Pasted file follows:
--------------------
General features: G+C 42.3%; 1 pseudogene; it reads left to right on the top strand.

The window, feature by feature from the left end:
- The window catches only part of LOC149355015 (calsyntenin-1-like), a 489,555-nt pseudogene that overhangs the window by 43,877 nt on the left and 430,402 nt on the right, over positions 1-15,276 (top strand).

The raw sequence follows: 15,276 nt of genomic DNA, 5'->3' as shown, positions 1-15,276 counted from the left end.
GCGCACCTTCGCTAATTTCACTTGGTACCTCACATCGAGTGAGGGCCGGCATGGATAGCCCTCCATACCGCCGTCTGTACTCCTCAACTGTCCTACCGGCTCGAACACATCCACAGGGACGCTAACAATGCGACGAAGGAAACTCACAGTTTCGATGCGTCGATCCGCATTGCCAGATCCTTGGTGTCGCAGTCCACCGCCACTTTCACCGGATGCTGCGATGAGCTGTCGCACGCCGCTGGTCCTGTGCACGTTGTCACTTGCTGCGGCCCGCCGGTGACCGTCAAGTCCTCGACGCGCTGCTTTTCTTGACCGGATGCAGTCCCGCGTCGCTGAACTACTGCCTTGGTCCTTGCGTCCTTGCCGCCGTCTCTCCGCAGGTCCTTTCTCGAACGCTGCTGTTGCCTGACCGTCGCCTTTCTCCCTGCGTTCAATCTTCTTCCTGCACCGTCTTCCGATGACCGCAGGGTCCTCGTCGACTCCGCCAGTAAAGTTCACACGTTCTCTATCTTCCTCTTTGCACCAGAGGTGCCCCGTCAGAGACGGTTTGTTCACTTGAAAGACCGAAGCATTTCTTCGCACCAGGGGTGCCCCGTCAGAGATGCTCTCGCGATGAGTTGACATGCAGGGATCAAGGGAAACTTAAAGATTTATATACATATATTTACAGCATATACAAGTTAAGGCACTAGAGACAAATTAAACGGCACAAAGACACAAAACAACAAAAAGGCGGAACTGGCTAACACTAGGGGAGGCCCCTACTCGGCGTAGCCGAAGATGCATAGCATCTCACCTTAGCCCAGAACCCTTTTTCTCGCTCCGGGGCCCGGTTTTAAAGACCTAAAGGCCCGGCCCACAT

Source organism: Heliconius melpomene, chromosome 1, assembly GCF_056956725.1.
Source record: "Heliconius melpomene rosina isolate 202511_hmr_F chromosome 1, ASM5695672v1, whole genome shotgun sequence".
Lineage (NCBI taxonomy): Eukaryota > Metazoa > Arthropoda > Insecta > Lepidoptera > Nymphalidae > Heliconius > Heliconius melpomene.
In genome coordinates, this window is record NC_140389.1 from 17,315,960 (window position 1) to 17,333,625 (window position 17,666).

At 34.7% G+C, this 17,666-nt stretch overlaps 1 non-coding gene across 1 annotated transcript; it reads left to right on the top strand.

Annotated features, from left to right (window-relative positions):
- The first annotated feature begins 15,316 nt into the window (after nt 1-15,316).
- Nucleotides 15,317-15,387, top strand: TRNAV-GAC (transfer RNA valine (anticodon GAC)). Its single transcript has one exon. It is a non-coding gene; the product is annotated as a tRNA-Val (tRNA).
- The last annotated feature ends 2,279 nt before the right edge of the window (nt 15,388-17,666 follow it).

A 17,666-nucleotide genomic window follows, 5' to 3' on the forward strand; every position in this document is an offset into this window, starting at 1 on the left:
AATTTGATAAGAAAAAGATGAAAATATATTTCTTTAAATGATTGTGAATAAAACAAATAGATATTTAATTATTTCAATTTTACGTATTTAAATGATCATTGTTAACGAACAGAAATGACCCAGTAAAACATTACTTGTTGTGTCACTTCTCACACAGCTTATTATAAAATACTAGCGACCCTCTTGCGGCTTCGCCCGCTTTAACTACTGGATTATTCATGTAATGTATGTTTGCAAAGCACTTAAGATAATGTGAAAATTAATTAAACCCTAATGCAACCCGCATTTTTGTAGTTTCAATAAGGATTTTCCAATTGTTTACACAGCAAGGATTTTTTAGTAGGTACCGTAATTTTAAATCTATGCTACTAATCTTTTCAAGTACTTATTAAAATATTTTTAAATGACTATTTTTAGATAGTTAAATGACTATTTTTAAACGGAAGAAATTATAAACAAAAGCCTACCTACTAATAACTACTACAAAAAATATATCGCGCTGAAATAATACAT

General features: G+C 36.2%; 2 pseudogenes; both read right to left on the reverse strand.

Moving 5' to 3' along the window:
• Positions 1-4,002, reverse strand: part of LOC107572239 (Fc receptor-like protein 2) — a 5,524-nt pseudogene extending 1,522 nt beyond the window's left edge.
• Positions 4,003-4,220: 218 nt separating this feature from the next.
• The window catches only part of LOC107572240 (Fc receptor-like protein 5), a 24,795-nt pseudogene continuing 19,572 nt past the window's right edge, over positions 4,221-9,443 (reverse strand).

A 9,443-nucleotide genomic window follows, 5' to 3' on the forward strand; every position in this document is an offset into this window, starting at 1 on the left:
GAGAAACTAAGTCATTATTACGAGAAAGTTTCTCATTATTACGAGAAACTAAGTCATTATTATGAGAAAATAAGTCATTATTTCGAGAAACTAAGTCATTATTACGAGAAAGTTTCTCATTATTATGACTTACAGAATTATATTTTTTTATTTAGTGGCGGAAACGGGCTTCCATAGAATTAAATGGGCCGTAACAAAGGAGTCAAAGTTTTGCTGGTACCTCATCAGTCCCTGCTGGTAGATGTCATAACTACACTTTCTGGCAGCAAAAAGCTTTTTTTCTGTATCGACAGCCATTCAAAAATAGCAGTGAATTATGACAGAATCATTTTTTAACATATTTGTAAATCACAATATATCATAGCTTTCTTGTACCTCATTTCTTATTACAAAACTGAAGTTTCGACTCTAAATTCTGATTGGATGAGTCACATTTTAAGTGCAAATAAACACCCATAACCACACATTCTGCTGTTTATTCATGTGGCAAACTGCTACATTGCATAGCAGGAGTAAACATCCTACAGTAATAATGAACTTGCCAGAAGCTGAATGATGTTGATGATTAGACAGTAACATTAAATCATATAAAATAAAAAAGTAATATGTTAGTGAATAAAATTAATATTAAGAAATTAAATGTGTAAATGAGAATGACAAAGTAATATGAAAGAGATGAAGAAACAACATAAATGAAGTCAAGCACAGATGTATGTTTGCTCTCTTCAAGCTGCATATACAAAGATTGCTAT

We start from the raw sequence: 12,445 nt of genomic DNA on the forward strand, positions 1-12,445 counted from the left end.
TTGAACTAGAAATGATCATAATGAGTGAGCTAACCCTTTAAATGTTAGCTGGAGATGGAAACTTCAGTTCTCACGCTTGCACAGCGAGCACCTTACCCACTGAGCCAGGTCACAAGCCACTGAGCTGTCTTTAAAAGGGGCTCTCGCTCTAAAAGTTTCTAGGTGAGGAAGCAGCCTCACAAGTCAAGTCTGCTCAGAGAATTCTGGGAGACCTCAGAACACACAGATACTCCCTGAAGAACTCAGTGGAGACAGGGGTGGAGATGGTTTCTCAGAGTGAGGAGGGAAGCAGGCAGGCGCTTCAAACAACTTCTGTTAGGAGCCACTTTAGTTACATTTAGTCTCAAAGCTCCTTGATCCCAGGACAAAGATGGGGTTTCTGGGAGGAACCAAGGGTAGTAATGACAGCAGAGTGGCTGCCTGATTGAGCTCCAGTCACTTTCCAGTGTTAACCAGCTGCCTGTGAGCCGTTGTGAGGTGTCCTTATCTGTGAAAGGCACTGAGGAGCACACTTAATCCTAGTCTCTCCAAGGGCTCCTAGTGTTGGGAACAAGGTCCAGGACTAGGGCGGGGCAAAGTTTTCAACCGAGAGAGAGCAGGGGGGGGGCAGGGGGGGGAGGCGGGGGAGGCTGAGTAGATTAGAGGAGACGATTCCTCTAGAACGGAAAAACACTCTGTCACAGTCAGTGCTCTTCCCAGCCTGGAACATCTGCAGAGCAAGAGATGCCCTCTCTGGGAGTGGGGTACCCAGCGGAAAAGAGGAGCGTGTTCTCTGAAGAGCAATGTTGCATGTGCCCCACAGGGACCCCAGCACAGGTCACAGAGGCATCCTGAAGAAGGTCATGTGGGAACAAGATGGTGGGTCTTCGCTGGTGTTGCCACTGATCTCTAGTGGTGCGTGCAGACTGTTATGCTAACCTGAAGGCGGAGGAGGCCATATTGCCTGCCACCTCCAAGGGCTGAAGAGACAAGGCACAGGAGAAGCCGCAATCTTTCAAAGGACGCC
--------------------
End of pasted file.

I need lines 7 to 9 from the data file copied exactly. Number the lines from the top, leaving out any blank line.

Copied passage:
Source record: "Heliconius melpomene rosina isolate 202511_hmr_F chromosome 1, ASM5695672v1, whole genome shotgun sequence".
Lineage (NCBI taxonomy): Eukaryota > Metazoa > Arthropoda > Insecta > Lepidoptera > Nymphalidae > Heliconius > Heliconius melpomene.
In genome coordinates, this window is record NC_140389.1 from 17,315,960 (window position 1) to 17,333,625 (window position 17,666).